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Abstract #4553

N-Acetylcysteine Supplementation Elevates Human Brain Glutathione In Vivo: A Proof-of-Concept Study using J-edited 1H MRS

Nora Weiduschat1, Xiangling Mao1, Diana Vu2, Michelle Blate2, Guoxin Kang1, Halinder S. Mangat3, Amanda Artis4, Yize Zhao4, Gudrun Lange2, Claire Henchcliffe 3, Benjamin H. Natelson2, and Dikoma C. Shungu1

1Radiology, Weill Cornell Medicine, New York, NY, United States, 2Neurology, Mount Sinai Beth Israel Medical Center, New York, NY, United States, 3Neurology and Neuroscience, Weill Cornell Medicine, New York, NY, United States, 4Healthcare Policy and Research, Weill Cornell Medicine, New York, NY, United States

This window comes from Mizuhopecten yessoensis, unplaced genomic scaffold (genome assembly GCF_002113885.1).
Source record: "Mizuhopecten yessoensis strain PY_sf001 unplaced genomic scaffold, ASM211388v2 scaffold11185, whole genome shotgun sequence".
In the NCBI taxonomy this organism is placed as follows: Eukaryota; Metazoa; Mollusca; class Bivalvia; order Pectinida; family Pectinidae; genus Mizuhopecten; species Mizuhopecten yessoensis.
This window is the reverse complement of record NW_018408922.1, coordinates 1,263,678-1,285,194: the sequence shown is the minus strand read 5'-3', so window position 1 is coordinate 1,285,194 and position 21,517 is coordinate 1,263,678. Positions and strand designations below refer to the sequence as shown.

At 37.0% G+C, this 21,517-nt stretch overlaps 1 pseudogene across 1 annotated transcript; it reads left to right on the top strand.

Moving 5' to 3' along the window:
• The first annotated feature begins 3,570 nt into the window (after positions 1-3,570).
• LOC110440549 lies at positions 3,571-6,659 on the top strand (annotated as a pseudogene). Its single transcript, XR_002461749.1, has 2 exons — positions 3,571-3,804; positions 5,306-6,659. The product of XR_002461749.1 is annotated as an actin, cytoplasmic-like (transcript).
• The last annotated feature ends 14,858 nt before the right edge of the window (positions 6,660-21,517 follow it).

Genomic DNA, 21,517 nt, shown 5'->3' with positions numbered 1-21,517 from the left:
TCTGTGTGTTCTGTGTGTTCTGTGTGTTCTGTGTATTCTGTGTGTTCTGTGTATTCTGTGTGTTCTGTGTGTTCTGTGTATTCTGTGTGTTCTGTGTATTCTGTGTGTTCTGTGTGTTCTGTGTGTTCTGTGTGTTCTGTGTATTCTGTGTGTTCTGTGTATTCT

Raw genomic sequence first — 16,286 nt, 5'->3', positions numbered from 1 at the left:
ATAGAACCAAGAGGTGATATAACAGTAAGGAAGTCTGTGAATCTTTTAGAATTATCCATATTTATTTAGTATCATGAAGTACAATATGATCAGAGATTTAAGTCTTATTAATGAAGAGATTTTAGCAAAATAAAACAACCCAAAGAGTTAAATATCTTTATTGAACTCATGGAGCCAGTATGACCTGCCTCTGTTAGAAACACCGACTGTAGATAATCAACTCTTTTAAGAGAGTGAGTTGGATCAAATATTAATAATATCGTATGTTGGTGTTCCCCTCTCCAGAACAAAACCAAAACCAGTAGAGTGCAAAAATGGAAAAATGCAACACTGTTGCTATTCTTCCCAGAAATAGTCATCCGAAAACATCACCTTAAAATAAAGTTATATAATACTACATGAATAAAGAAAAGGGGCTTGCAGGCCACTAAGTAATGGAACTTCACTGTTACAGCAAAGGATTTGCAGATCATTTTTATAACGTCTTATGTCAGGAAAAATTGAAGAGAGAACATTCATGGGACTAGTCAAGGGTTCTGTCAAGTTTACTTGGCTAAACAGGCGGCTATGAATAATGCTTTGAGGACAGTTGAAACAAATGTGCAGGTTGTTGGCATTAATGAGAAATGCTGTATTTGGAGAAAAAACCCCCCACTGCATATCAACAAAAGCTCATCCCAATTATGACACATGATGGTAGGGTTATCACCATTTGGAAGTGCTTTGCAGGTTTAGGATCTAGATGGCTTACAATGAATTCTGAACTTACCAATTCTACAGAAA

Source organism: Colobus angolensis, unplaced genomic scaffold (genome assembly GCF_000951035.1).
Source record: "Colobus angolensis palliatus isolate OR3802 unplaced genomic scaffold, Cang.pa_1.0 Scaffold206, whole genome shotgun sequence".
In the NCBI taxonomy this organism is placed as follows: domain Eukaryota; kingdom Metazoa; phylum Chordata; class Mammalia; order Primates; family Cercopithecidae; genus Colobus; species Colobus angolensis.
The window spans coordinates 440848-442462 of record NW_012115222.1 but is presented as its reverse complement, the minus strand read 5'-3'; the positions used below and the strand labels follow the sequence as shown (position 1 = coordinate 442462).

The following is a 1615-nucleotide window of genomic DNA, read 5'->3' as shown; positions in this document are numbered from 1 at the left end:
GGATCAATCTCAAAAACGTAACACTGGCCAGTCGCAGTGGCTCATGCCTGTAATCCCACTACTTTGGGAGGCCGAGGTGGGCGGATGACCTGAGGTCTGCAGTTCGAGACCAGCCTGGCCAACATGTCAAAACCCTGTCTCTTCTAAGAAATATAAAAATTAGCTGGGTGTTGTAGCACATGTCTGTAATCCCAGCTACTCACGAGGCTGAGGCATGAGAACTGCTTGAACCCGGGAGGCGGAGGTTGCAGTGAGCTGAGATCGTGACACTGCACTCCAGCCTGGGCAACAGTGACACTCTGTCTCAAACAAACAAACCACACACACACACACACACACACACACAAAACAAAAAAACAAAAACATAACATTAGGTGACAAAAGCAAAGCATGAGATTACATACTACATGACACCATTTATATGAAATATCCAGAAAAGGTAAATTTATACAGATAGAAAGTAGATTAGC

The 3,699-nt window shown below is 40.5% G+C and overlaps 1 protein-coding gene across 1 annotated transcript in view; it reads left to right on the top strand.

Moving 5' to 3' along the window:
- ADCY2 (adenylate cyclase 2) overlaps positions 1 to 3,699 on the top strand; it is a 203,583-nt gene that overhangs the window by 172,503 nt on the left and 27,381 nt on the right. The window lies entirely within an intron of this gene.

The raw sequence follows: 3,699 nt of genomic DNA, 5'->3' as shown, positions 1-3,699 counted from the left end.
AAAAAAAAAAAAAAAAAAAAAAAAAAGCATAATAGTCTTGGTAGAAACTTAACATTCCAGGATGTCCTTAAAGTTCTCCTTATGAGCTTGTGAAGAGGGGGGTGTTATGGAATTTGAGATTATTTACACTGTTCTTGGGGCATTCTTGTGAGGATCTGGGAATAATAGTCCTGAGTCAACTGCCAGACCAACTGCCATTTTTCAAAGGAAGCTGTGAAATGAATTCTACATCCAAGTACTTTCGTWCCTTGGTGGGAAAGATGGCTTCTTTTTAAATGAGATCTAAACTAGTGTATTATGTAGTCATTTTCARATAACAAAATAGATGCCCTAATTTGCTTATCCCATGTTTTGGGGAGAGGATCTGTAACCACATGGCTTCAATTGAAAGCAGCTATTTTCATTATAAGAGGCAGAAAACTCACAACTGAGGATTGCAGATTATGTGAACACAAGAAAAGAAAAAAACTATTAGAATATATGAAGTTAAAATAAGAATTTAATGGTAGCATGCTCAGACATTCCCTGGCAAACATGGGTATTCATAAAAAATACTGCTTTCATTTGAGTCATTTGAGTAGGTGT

A prior finding of robust cortical glutathione (GSH) deficits in patients with chronic fatigue syndrome (CFS) and major depressive disorder (MDD) provided a compelling rationale for this pilot study that aimed to assess whether 4 weeks of daily supplements of 1800mg of the GSH synthetic precursor N-acetylcysteine (NAC) would normalize brain GSH in CFS patients, as measured in vivo with J-edited MRS. The study’s main finding was that NAC supplementation significantly increased cortical GSH levels in CFS patients compared to controls, while levels of the antioxidant remained statistically unchanged in controls despite a slight numerical increase.

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